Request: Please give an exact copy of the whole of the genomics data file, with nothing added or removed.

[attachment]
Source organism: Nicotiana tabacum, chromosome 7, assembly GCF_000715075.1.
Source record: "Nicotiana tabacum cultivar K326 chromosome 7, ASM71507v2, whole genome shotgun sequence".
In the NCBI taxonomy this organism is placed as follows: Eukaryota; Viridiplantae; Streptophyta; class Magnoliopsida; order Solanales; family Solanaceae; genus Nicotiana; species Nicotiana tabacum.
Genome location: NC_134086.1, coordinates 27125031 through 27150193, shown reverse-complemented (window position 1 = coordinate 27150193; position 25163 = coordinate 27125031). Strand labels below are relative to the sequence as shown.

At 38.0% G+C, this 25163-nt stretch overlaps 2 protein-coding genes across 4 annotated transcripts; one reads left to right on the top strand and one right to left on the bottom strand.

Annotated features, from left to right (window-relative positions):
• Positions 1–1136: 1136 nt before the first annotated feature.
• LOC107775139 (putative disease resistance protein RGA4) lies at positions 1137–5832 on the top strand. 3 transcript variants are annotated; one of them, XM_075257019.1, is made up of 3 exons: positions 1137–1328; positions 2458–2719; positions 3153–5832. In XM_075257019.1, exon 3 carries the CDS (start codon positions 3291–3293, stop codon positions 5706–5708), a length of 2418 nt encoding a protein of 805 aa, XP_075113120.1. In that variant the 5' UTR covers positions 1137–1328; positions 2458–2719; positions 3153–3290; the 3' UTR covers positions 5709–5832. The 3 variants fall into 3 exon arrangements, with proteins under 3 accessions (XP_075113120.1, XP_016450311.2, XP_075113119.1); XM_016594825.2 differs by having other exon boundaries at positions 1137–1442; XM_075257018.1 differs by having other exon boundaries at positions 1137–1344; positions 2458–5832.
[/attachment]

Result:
Source organism: Nicotiana tabacum, chromosome 7, assembly GCF_000715075.1.
Source record: "Nicotiana tabacum cultivar K326 chromosome 7, ASM71507v2, whole genome shotgun sequence".
In the NCBI taxonomy this organism is placed as follows: Eukaryota; Viridiplantae; Streptophyta; class Magnoliopsida; order Solanales; family Solanaceae; genus Nicotiana; species Nicotiana tabacum.
Genome location: NC_134086.1, coordinates 27125031 through 27150193, shown reverse-complemented (window position 1 = coordinate 27150193; position 25163 = coordinate 27125031). Strand labels below are relative to the sequence as shown.

At 38.0% G+C, this 25163-nt stretch overlaps 2 protein-coding genes across 4 annotated transcripts; one reads left to right on the top strand and one right to left on the bottom strand.

Annotated features, from left to right (window-relative positions):
• Positions 1–1136: 1136 nt before the first annotated feature.
• LOC107775139 (putative disease resistance protein RGA4) lies at positions 1137–5832 on the top strand. 3 transcript variants are annotated; one of them, XM_075257019.1, is made up of 3 exons: positions 1137–1328; positions 2458–2719; positions 3153–5832. In XM_075257019.1, exon 3 carries the CDS (start codon positions 3291–3293, stop codon positions 5706–5708), a length of 2418 nt encoding a protein of 805 aa, XP_075113120.1. In that variant the 5' UTR covers positions 1137–1328; positions 2458–2719; positions 3153–3290; the 3' UTR covers positions 5709–5832. The 3 variants fall into 3 exon arrangements, with proteins under 3 accessions (XP_075113120.1, XP_016450311.2, XP_075113119.1); XM_016594825.2 differs by having other exon boundaries at positions 1137–1442; XM_075257018.1 differs by having other exon boundaries at positions 1137–1344; positions 2458–5832.